In a recent article “Unraveling the mysterious and misunderstood concept of P’u”, we examined how the true meaning of P’u is not the uncarved block, rather it is the ideal of remaining or returning to a state of untouched naturalness. The trees of an uncut forest.
Now we will reflect on what Chuang tzu had to say about the true nature of things, and how to observe things as they are. For lack of a better name lets call this the story of “the ugly tree or the tree on the mountain”:
“Hui-tse [a woodcutter/lumberjack] said to [Chuang tzu], ‘I have a large tree which no carpenter can cut into lumber. Its branches and trunk are crooked and tough, covered with bumps and depressions. No builder would turn his head to look at it. Your teachings are the same—useless, without value. Therefore, no one pays attention to them.’
‘As you know,’ [Chuang tzu] replied, ‘a cat is very skilled at capturing its prey. Crouching low, it can leap in any direction, pursuing whatever it is after. But when its attention is focused on such things, it can be easily caught with a net. On the other hand, a huge yak it not easily caught or overcome. It stands like a stone, or a cloud in the sky. But for all its strength, it cannot catch a mouse.’
‘You complain that your tree is not valuable as lumber. But you could make use of the shade it provides, rest under its sheltering branches, admiring its sheltering branches, and stroll beneath it, admiring its character and appearance. Since it would not be endangered by an ax, what could threaten its existence? It is useless to you only because you want to make it into something else and do not use it in its proper way. (The Tao of Pooh)”
After this incident Chuang tzu left the mountain and spent the night at a friends house. The friend, honored by his visit, asks one of the servants to cook a goose. The servant wanted to know if he should kill the goose that cackles or the one that cannot, the friend responded with “the one that cannot cackle”.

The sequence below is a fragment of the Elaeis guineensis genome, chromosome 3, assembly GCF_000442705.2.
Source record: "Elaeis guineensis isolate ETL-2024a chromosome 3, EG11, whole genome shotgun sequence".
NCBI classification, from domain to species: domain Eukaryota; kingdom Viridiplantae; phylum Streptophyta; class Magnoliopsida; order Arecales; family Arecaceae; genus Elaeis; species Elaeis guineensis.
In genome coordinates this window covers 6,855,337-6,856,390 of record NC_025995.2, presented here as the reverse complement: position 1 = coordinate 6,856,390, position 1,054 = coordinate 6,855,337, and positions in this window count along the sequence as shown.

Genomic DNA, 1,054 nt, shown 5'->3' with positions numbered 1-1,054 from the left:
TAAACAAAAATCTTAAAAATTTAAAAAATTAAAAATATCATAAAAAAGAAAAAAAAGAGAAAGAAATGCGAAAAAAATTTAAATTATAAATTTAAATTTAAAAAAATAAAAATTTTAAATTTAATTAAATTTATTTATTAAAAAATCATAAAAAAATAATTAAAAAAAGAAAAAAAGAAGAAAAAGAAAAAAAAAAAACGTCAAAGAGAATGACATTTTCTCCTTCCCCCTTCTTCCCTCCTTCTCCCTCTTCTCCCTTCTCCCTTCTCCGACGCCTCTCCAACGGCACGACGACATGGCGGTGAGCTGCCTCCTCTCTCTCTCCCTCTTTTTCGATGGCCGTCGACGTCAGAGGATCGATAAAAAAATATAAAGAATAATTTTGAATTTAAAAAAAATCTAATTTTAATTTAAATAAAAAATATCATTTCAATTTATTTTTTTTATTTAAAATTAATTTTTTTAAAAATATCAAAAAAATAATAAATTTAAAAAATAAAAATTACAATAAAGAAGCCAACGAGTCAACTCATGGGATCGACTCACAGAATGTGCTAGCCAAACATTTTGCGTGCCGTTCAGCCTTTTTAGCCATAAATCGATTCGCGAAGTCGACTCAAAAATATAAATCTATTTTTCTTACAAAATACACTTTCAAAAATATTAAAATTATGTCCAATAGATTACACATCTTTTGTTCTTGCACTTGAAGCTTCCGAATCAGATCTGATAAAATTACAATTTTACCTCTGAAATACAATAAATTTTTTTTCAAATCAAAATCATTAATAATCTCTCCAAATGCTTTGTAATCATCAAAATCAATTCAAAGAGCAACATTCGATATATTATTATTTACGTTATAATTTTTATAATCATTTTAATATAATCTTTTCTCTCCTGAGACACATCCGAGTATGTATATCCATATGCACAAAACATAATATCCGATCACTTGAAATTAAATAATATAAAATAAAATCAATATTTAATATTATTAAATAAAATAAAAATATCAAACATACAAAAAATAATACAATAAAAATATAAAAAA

Later on Chuang tzu’s students were perplexed by this apparent paradox and asked their teacher, “yesterday you said the tree in the mountains would live out its years because it was useless. Now the goose in your friends house was killed because it was useless. Which would you prefer, to be useful or to be useless?
“[Chuang tzu] laughed and said, ‘If I were to say that I would prefer to be in the intermediate position between being useful and being useless, that might seem to the right position. But it is not, for we will not be able to avoid difficulties. One who follows the virtue of the dao [Tao] is free of difficulties. He is above praise or condemnation, moves like a dragon or a snake, and is transformed with the ongoing changes of the times without being fixed upon on thing. Now high and now low, he is in harmony with all and with the origin of all things. He presides over all things while nothing can preside over him. How could there be then any difficulties? This is the path of Shennong and the Yellow Emperor. But it is different in the world of things and varying practices of human relations. Union brings separation; becoming, passing away; sharp corners, the use of a file; honour, disparagement; activity, failure; knowledge, plotting; inability, contempt. Where is constancy to be found?…in the dao [Tao] and its virtue. (Zhuangzi)”
What things are we trying to make into something else and not use in its proper way? Are you the useless tree or the useless goose? If you think you are useful, the higher question is useful to whom, or to what?
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